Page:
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COP AMONG 9 KILLED IN ROAD FATALITIES IN JAMAICA, OVER THE EASTER HOLIDAY WEEKEND!

April 18, 2017
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BY TANESHA MUNDLE—

 

 Parents of Constable Ramon Stephens — Patricia Pusey and Telford Stephens — in mourning yesterday for their son who died in a crash on the North-South link of Highway 2000 on Sunday. See related story on Page 4. (Photo: Garfield Robinson)

NINE people, including a policeman, lost their lives tragically over the Easter weekend in road crashes.

 The latest occurred on the Port Royal main road yesterday about 6: 15 am when a man, who has been identified as Cecil Prawl, reportedly lost control of his car and crashed.

The dead policeman was identified as Constable Ramon Stephens, 33, of the Motorised Patrol Division.

According to Vice Chairman of the National Road Safety Council (NRSC) Dr Lucien Jones, “Based on preliminary reports it appears that excessive speeding is the cause for the road fatalities.”

But, despite the weekend tragedies, Dr Jones told the Jamaica Observer yesterday said that the country has been seeing a monthly decline in fatal crashes.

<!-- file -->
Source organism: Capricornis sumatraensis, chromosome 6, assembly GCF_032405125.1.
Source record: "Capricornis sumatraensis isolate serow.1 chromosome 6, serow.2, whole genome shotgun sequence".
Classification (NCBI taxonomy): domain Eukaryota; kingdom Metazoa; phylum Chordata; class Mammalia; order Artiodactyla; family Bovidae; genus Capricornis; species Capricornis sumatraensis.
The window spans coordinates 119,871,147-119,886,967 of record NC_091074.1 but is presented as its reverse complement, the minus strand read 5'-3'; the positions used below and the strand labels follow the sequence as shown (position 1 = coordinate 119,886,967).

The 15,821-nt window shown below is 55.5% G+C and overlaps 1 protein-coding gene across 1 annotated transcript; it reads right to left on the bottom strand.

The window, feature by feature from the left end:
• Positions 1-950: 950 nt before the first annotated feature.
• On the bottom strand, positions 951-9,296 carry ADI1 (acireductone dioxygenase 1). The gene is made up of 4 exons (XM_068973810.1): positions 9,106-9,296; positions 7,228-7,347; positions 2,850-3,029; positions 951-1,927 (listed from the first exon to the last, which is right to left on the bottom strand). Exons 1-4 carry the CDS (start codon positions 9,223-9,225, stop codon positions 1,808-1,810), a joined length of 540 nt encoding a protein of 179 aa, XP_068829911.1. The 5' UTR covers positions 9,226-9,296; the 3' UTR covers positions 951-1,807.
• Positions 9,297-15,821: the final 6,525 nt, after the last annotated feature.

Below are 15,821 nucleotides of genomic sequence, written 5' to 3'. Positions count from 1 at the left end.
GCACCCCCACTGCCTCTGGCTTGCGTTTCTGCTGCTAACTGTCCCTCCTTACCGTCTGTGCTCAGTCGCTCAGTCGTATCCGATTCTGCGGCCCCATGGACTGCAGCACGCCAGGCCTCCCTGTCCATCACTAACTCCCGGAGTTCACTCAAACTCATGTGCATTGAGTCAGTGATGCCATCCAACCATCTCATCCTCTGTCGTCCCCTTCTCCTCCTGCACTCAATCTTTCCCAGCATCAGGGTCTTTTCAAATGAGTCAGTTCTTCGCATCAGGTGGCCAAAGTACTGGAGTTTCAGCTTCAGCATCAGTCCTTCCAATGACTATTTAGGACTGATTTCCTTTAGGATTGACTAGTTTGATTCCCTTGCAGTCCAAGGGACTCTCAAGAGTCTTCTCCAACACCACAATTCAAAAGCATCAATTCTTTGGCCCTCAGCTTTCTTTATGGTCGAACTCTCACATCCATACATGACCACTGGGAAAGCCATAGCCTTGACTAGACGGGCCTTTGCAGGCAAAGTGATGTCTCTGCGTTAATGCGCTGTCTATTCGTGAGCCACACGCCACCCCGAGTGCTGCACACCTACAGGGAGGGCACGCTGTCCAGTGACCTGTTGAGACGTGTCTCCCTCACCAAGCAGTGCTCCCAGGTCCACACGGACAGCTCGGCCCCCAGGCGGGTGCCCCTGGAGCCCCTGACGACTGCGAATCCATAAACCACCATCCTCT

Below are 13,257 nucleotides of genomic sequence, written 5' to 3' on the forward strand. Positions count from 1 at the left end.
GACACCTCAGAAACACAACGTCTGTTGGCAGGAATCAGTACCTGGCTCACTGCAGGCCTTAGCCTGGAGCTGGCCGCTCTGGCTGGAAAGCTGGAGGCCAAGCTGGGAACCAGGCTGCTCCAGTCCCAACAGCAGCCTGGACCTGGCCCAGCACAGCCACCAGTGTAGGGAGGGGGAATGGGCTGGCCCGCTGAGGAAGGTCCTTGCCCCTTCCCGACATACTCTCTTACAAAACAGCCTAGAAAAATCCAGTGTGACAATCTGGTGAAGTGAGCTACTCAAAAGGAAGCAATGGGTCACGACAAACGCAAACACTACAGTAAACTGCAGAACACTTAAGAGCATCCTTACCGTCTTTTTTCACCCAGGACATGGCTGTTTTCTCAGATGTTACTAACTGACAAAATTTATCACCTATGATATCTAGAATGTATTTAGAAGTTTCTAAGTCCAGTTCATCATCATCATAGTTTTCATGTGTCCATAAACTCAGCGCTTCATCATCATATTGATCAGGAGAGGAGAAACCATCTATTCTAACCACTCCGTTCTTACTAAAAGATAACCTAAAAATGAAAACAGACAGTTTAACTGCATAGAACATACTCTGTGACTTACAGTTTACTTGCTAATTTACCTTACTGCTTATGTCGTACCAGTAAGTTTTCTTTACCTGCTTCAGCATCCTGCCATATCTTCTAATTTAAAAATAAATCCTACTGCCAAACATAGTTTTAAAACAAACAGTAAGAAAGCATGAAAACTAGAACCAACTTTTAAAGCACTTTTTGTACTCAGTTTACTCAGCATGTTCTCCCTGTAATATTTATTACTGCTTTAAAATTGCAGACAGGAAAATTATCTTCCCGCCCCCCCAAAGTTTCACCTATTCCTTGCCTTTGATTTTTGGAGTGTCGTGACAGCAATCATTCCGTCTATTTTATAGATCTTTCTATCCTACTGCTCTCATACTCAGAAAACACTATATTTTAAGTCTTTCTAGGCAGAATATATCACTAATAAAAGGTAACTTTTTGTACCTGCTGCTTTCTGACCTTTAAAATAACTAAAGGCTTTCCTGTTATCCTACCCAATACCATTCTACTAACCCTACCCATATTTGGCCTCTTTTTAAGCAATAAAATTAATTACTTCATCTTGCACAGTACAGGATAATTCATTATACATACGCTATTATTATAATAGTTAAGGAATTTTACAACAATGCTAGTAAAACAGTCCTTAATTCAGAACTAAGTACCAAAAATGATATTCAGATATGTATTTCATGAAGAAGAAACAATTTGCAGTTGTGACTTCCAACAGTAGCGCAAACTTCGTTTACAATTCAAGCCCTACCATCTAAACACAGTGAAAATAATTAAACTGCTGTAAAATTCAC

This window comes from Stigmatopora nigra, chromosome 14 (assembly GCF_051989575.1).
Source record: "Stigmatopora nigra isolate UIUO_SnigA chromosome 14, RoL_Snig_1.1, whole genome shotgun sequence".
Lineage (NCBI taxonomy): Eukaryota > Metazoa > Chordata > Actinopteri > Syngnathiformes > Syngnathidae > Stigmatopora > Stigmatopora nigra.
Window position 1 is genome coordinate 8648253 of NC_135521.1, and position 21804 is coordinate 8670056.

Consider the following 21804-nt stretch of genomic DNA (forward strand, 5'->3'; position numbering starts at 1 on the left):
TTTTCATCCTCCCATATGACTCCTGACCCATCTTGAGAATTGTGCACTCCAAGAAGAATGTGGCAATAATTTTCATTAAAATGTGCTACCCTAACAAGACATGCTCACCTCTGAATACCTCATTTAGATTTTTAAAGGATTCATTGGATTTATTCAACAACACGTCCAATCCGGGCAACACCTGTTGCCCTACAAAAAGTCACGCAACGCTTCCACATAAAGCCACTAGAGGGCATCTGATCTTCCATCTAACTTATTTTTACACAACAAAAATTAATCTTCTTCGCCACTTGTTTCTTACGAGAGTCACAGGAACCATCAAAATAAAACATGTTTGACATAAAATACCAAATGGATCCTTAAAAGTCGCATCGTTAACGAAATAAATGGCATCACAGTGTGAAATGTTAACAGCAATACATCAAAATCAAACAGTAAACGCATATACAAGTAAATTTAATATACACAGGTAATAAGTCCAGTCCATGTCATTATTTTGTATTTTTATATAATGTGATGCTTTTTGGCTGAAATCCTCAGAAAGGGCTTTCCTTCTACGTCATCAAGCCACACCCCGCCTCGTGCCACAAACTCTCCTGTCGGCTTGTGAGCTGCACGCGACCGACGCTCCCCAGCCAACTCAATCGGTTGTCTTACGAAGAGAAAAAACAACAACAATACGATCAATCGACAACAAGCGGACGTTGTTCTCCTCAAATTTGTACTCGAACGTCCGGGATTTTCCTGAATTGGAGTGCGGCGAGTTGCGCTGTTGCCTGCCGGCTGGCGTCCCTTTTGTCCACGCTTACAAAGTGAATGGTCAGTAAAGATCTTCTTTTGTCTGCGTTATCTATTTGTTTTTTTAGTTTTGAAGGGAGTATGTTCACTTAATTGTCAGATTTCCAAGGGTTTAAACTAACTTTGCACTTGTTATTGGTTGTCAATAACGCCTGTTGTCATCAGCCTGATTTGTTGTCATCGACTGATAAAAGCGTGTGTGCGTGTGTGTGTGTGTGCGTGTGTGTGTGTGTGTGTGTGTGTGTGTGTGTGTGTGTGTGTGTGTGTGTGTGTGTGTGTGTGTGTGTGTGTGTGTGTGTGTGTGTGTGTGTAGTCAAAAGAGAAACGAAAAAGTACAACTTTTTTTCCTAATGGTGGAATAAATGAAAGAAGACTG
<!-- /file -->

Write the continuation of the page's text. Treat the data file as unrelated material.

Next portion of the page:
Dr. Lucien Jones

Dr. Lucien Jones

“Since the start of the year we have had 100 fatalities, compared to 128 last year. This represent a 22 per cent reduction in road deaths,” he said.

“We started off the year pretty good, as 30 people died in January, compared to 36 last year; 22 people died in February, compared to 33 last year; and in March 31 people died, compared to 38 last year,” Dr Jones added.

He said significantly fewer motorcyclists were being killed in road accidents, while noting that deaths from motorcycle have accounted for the majority of road accidents over past few years.

Although the Easter holiday period has ended, Dr Jones said the carnival season is still on and as result urged motorists to be cautious on the road and not to drive under the influence of alcohol and marijuana.

“The number one message is to be very careful and to keep with in the speed limit,” he told the

Observer.

CarCrashJamaica

In the meantime, he has urged motorcyclists and pillions riders to wear their helmets, and drivers to make use of their seat belt, not only in the front seat but also in the back seat.

Pedestrians were also warned to be more aware on the road and to desist from listening from their earphones while walking.

The NRSC, said Dr Jones, will continue its message to motorists to “slow down on the road” as May 10 to 14 will be celebrated at Global Road Safety Week and the focus will be on speed control.

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